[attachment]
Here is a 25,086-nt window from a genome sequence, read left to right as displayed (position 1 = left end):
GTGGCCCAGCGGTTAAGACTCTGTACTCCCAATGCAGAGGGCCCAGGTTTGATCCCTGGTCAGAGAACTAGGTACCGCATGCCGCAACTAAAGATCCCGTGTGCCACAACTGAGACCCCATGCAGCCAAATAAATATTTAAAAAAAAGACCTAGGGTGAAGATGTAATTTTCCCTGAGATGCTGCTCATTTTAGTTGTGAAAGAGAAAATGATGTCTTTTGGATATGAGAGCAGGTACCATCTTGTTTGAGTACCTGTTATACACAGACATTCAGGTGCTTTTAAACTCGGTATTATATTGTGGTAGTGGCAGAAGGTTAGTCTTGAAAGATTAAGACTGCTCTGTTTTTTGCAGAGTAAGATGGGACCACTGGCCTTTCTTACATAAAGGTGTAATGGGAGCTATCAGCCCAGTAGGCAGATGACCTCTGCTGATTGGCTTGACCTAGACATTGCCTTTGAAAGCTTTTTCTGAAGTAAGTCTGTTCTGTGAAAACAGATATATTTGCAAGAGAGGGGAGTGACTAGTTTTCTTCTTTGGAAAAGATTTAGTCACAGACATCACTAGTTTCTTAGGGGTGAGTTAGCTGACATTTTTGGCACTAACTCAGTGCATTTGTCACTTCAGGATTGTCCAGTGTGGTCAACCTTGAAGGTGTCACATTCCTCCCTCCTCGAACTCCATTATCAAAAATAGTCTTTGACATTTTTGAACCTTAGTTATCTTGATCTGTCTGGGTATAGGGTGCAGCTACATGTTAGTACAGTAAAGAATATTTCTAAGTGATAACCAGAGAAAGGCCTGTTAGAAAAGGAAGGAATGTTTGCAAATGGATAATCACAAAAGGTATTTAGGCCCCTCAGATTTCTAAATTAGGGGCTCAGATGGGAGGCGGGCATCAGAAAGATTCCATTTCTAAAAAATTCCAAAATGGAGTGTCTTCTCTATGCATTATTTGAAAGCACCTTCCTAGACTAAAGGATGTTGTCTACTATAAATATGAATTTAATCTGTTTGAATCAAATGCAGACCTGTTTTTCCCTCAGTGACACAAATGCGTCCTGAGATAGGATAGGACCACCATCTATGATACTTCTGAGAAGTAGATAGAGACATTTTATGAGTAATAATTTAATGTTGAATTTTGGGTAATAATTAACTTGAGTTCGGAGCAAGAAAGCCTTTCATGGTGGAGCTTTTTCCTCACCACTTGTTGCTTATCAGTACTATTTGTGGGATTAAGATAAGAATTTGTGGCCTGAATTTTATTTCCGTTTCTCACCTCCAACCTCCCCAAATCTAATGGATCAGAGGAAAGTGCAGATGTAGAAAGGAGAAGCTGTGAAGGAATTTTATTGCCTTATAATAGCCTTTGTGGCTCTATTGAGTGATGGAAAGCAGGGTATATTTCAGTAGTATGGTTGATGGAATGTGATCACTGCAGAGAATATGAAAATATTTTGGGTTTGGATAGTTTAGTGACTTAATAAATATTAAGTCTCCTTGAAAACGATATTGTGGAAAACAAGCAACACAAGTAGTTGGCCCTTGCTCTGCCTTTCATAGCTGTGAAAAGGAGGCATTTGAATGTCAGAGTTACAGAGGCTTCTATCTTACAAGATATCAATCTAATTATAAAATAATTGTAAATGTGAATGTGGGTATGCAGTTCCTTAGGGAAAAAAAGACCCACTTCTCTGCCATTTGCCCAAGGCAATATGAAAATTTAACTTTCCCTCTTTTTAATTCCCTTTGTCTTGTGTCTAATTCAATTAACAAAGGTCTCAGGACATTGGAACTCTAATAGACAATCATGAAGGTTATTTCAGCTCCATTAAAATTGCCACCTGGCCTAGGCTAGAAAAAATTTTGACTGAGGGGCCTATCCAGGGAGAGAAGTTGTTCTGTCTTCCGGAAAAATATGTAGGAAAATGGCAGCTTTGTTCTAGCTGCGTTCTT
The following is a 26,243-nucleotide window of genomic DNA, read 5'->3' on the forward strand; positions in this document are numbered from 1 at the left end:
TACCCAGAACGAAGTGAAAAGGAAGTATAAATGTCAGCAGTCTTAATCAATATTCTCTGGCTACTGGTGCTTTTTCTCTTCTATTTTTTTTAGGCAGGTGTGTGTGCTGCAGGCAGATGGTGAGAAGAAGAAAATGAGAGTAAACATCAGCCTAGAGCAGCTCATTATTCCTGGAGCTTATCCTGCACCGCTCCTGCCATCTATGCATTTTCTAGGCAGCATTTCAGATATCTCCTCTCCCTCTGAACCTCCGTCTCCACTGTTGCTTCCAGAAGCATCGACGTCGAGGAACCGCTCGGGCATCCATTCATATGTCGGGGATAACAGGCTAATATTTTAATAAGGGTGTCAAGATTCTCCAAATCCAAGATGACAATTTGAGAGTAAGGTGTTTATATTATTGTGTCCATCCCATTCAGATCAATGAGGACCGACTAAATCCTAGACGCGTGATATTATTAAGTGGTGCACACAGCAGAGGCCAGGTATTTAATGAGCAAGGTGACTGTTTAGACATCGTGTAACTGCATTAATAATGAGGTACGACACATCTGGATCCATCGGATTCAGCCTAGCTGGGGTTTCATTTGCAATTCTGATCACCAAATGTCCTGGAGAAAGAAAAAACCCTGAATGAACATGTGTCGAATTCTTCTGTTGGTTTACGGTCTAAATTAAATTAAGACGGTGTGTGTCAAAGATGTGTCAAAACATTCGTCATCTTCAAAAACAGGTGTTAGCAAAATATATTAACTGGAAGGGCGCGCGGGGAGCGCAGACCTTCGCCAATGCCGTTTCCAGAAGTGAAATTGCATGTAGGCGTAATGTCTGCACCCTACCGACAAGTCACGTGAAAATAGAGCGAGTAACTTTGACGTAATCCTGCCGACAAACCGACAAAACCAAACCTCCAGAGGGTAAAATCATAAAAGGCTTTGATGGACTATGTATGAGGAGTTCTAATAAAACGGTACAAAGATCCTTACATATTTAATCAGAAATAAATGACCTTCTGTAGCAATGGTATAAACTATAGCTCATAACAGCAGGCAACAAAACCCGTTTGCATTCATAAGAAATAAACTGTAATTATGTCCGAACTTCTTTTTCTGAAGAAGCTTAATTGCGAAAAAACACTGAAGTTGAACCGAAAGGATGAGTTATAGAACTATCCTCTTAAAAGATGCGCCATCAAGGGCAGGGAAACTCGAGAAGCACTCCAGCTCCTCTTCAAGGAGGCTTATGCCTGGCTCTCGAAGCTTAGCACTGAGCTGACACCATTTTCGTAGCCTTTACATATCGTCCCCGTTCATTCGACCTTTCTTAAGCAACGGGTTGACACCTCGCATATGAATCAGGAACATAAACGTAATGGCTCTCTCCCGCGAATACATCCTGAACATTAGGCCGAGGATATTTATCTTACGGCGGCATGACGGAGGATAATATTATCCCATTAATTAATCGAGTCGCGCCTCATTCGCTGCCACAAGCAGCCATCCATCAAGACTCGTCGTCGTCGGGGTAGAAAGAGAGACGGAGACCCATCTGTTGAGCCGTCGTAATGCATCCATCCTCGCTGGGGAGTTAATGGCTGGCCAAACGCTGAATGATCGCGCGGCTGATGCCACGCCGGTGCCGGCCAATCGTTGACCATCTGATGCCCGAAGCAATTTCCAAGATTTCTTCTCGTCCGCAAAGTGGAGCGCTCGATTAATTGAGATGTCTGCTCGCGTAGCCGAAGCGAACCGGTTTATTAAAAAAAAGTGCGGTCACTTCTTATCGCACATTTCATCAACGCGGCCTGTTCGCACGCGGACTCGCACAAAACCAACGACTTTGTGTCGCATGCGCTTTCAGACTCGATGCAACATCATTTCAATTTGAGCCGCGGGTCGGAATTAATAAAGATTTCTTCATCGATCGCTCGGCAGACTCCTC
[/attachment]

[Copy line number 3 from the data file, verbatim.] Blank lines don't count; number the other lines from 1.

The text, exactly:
The following is a 26,243-nucleotide window of genomic DNA, read 5'->3' on the forward strand; positions in this document are numbered from 1 at the left end: